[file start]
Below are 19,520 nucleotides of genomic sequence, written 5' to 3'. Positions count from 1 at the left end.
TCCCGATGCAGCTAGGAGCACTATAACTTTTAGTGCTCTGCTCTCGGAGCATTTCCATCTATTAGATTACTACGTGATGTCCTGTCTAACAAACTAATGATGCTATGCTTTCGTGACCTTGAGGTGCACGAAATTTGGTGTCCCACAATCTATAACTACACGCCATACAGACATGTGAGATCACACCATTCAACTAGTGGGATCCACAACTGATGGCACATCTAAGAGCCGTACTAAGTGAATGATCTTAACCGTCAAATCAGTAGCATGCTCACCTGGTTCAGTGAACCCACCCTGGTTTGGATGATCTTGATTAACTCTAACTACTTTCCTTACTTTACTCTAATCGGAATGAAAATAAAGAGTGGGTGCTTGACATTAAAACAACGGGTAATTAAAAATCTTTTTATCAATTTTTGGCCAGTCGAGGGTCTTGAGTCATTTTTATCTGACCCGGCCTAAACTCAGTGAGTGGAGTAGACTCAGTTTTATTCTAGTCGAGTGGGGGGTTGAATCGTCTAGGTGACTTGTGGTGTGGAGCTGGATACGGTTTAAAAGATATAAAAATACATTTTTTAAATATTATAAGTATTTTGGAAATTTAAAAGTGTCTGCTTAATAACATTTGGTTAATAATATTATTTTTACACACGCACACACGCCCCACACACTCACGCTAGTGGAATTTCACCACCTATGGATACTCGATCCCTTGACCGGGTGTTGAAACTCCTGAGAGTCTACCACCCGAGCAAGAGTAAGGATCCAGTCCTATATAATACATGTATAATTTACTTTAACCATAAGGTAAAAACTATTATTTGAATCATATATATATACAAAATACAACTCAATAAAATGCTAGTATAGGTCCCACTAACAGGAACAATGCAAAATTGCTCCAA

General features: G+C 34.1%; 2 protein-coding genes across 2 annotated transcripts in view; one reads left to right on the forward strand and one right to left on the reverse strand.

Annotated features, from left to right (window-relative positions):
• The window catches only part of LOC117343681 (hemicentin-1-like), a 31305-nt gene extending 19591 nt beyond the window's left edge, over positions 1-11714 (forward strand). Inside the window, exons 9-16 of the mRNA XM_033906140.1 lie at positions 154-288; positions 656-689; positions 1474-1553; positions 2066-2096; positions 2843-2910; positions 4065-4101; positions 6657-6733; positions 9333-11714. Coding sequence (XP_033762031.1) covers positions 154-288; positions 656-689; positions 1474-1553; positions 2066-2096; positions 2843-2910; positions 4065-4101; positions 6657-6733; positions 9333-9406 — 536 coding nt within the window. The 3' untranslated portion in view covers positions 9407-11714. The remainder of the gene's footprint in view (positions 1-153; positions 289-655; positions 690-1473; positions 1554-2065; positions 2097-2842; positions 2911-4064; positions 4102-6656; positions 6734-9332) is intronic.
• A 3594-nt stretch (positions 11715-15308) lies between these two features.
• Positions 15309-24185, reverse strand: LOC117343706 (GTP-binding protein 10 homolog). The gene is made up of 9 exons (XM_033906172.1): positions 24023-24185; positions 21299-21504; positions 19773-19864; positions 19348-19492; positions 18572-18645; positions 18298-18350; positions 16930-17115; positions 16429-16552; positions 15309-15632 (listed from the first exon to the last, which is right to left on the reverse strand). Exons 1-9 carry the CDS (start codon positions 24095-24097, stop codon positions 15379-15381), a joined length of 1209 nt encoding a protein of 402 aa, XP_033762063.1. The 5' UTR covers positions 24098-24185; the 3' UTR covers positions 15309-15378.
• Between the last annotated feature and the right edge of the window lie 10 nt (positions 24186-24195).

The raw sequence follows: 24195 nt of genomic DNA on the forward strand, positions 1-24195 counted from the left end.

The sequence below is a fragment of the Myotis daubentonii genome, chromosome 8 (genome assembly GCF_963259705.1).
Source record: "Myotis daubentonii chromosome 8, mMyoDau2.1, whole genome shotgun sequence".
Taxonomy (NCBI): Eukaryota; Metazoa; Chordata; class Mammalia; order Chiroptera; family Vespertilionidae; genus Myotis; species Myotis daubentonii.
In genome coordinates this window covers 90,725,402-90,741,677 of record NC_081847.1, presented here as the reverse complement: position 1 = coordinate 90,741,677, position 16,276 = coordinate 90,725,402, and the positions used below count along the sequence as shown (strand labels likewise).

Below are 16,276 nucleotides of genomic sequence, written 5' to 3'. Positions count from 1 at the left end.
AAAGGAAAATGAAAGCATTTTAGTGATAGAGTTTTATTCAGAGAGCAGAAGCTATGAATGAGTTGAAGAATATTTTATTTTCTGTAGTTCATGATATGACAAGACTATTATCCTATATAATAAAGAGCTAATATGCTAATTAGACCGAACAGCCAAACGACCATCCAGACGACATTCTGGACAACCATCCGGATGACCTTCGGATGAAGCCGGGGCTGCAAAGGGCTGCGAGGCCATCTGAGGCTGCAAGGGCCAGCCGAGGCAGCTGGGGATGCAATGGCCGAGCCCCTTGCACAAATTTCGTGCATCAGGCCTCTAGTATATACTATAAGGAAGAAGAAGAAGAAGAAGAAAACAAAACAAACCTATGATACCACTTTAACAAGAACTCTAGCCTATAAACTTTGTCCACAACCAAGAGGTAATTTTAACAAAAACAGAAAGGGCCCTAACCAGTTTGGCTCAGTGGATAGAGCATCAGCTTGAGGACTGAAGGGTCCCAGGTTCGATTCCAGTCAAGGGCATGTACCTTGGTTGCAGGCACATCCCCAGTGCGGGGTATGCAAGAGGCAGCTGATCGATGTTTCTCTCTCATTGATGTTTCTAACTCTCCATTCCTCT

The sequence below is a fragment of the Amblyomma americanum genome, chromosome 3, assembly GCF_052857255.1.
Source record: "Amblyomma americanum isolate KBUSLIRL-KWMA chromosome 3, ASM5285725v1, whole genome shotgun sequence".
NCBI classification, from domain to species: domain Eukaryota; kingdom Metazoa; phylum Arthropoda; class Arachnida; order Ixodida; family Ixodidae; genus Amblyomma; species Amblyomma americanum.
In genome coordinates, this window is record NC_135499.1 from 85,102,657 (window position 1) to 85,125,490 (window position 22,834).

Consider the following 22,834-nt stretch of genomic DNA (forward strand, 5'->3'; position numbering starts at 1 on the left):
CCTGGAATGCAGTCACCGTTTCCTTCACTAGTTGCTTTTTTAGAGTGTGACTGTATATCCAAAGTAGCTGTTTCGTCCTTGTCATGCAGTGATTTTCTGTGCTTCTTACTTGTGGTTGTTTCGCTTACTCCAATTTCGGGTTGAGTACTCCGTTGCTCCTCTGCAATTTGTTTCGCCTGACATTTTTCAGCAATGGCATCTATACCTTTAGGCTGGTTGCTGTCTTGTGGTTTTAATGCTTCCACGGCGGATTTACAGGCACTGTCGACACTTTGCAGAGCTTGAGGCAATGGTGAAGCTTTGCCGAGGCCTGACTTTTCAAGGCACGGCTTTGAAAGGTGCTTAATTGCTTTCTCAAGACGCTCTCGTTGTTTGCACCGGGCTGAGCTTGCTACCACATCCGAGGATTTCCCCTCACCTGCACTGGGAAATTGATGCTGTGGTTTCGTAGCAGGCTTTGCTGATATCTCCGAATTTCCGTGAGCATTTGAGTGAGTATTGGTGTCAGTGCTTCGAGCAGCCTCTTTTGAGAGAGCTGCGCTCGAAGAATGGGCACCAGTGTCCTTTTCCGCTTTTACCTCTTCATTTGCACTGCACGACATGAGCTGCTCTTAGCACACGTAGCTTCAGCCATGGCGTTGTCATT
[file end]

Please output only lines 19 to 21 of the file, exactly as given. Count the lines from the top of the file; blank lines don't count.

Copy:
In genome coordinates, this window is record NC_135499.1 from 85,102,657 (window position 1) to 85,125,490 (window position 22,834).

Consider the following 22,834-nt stretch of genomic DNA (forward strand, 5'->3'; position numbering starts at 1 on the left):
CCTGGAATGCAGTCACCGTTTCCTTCACTAGTTGCTTTTTTAGAGTGTGACTGTATATCCAAAGTAGCTGTTTCGTCCTTGTCATGCAGTGATTTTCTGTGCTTCTTACTTGTGGTTGTTTCGCTTACTCCAATTTCGGGTTGAGTACTCCGTTGCTCCTCTGCAATTTGTTTCGCCTGACATTTTTCAGCAATGGCATCTATACCTTTAGGCTGGTTGCTGTCTTGTGGTTTTAATGCTTCCACGGCGGATTTACAGGCACTGTCGACACTTTGCAGAGCTTGAGGCAATGGTGAAGCTTTGCCGAGGCCTGACTTTTCAAGGCACGGCTTTGAAAGGTGCTTAATTGCTTTCTCAAGACGCTCTCGTTGTTTGCACCGGGCTGAGCTTGCTACCACATCCGAGGATTTCCCCTCACCTGCACTGGGAAATTGATGCTGTGGTTTCGTAGCAGGCTTTGCTGATATCTCCGAATTTCCGTGAGCATTTGAGTGAGTATTGGTGTCAGTGCTTCGAGCAGCCTCTTTTGAGAGAGCTGCGCTCGAAGAATGGGCACCAGTGTCCTTTTCCGCTTTTACCTCTTCATTTGCACTGCACGACATGAGCTGCTCTTAGCACACGTAGCTTCAGCCATGGCGTTGTCATT